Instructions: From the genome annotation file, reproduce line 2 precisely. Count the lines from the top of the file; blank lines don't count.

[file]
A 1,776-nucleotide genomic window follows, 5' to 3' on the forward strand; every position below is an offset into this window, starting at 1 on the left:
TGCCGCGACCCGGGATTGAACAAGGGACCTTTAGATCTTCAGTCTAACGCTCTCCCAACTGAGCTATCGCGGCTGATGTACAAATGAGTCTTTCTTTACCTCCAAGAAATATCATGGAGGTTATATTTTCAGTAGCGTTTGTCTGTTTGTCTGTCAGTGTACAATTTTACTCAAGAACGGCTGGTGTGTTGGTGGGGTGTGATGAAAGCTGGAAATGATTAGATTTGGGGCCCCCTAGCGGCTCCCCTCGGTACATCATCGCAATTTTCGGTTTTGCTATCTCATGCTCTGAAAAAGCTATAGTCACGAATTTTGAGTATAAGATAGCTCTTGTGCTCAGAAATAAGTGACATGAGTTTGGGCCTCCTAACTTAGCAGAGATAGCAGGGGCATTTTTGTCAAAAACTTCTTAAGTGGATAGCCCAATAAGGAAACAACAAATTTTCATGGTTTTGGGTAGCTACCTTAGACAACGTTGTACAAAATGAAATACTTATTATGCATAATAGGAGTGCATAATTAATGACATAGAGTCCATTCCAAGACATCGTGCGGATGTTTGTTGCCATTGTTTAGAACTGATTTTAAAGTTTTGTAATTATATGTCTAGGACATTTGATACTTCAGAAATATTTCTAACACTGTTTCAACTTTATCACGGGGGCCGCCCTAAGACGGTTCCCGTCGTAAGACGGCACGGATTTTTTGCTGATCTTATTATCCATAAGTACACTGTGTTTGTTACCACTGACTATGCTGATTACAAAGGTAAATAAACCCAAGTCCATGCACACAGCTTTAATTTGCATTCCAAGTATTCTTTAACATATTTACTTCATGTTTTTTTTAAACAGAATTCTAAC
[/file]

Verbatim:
TGCCGCGACCCGGGATTGAACAAGGGACCTTTAGATCTTCAGTCTAACGCTCTCCCAACTGAGCTATCGCGGCTGATGTACAAATGAGTCTTTCTTTACCTCCAAGAAATATCATGGAGGTTATATTTTCAGTAGCGTTTGTCTGTTTGTCTGTCAGTGTACAATTTTACTCAAGAACGGCTGGTGTGTTGGTGGGGTGTGATGAAAGCTGGAAATGATTAGATTTGGGGCCCCCTAGCGGCTCCCCTCGGTACATCATCGCAATTTTCGGTTTTGCTATCTCATGCTCTGAAAAAGCTATAGTCACGAATTTTGAGTATAAGATAGCTCTTGTGCTCAGAAATAAGTGACATGAGTTTGGGCCTCCTAACTTAGCAGAGATAGCAGGGGCATTTTTGTCAAAAACTTCTTAAGTGGATAGCCCAATAAGGAAACAACAAATTTTCATGGTTTTGGGTAGCTACCTTAGACAACGTTGTACAAAATGAAATACTTATTATGCATAATAGGAGTGCATAATTAATGACATAGAGTCCATTCCAAGACATCGTGCGGATGTTTGTTGCCATTGTTTAGAACTGATTTTAAAGTTTTGTAATTATATGTCTAGGACATTTGATACTTCAGAAATATTTCTAACACTGTTTCAACTTTATCACGGGGGCCGCCCTAAGACGGTTCCCGTCGTAAGACGGCACGGATTTTTTGCTGATCTTATTATCCATAAGTACACTGTGTTTGTTACCACTGACTATGCTGATTACAAAGGTAAATAAACCCAAGTCCATGCACACAGCTTTAATTTGCATTCCAAGTATTCTTTAACATATTTACTTCATGTTTTTTTTAAACAGAATTCTAAC